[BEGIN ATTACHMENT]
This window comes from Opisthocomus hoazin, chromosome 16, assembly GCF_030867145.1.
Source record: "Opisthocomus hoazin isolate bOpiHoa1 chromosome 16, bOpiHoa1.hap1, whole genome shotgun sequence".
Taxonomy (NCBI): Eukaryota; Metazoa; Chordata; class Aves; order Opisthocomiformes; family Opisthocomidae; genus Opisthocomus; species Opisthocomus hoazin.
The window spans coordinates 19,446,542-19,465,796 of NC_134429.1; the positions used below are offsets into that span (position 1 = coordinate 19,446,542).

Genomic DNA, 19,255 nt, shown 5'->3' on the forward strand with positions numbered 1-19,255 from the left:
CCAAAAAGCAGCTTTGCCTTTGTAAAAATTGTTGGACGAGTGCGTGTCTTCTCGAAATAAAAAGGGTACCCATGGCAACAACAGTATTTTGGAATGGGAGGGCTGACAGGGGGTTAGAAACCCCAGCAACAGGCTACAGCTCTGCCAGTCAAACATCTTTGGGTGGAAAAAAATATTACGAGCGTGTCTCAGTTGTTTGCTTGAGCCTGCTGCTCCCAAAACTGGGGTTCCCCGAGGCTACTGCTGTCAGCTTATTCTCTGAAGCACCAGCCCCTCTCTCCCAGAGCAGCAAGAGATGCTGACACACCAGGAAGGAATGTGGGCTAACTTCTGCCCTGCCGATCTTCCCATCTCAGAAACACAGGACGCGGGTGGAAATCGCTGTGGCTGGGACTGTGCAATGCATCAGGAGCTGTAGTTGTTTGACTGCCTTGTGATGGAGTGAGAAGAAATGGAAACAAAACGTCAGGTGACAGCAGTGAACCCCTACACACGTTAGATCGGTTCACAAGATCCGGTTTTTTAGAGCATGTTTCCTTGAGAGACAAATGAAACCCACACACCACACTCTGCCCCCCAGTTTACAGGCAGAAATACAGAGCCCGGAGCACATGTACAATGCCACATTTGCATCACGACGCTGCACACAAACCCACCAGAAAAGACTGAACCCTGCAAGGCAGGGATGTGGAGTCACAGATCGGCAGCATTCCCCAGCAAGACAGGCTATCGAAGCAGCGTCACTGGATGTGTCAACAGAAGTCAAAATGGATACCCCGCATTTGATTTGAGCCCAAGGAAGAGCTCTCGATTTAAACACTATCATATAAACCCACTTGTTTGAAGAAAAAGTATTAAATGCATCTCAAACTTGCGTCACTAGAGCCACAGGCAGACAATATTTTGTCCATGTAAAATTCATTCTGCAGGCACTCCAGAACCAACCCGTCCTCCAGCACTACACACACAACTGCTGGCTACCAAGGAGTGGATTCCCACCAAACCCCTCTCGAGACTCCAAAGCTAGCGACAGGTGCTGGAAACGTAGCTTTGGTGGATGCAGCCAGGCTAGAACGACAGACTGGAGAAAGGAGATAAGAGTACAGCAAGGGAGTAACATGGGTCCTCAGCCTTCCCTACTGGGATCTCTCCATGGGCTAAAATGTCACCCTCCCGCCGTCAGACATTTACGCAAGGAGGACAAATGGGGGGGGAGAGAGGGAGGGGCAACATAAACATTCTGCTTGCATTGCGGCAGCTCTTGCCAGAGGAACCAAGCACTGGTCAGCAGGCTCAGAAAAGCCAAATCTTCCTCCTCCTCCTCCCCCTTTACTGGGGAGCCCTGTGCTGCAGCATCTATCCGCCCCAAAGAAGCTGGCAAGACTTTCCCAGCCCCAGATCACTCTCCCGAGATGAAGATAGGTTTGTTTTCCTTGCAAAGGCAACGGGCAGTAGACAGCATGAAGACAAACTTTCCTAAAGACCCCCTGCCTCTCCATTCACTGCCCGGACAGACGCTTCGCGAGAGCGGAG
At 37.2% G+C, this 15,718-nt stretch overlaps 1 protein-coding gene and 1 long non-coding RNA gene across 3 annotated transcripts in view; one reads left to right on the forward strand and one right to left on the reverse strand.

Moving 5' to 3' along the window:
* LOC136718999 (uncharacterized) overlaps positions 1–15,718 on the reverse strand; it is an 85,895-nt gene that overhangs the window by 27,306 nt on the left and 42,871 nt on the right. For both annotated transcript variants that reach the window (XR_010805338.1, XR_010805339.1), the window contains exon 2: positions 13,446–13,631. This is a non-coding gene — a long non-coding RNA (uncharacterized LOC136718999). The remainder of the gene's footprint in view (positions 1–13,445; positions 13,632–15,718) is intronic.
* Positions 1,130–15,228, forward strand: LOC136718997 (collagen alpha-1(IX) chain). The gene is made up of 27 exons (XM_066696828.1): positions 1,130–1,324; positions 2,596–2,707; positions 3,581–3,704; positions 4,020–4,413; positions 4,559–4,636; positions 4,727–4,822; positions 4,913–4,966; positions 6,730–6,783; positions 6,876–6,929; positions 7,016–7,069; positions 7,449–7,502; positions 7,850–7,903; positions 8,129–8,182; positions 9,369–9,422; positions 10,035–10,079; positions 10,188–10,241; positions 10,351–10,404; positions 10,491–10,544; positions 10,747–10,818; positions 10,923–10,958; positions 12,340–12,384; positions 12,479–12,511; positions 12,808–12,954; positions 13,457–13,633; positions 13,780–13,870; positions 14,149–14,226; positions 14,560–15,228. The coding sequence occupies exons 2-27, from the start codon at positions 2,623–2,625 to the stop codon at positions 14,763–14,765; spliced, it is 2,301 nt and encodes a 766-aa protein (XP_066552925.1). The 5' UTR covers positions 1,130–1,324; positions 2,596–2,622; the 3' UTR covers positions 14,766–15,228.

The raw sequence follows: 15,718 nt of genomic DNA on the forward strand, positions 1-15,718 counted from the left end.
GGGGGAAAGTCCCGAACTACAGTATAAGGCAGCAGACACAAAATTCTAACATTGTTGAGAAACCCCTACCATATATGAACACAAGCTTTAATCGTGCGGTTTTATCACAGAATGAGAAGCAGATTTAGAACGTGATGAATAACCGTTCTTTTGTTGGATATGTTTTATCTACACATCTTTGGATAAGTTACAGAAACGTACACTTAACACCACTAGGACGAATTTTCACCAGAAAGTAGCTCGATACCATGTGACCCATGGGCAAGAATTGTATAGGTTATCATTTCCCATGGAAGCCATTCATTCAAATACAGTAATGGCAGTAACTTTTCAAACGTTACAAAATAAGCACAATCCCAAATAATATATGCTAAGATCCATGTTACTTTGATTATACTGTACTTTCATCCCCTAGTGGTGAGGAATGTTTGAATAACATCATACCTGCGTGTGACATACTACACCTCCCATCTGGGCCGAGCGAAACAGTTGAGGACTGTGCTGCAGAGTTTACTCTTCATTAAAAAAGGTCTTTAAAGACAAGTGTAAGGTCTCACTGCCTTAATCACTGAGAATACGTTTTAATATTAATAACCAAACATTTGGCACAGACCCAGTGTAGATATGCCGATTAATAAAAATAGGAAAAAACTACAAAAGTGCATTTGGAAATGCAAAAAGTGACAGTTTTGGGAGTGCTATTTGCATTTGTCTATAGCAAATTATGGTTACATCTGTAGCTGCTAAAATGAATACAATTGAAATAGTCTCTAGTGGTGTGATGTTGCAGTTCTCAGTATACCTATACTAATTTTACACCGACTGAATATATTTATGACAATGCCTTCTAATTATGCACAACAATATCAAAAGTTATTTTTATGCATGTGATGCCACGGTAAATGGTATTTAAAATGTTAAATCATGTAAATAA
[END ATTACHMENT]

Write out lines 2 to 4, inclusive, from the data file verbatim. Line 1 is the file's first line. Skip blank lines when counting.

Source record: "Opisthocomus hoazin isolate bOpiHoa1 chromosome 16, bOpiHoa1.hap1, whole genome shotgun sequence".
Taxonomy (NCBI): Eukaryota; Metazoa; Chordata; class Aves; order Opisthocomiformes; family Opisthocomidae; genus Opisthocomus; species Opisthocomus hoazin.
The window spans coordinates 19,446,542-19,465,796 of NC_134429.1; the positions used below are offsets into that span (position 1 = coordinate 19,446,542).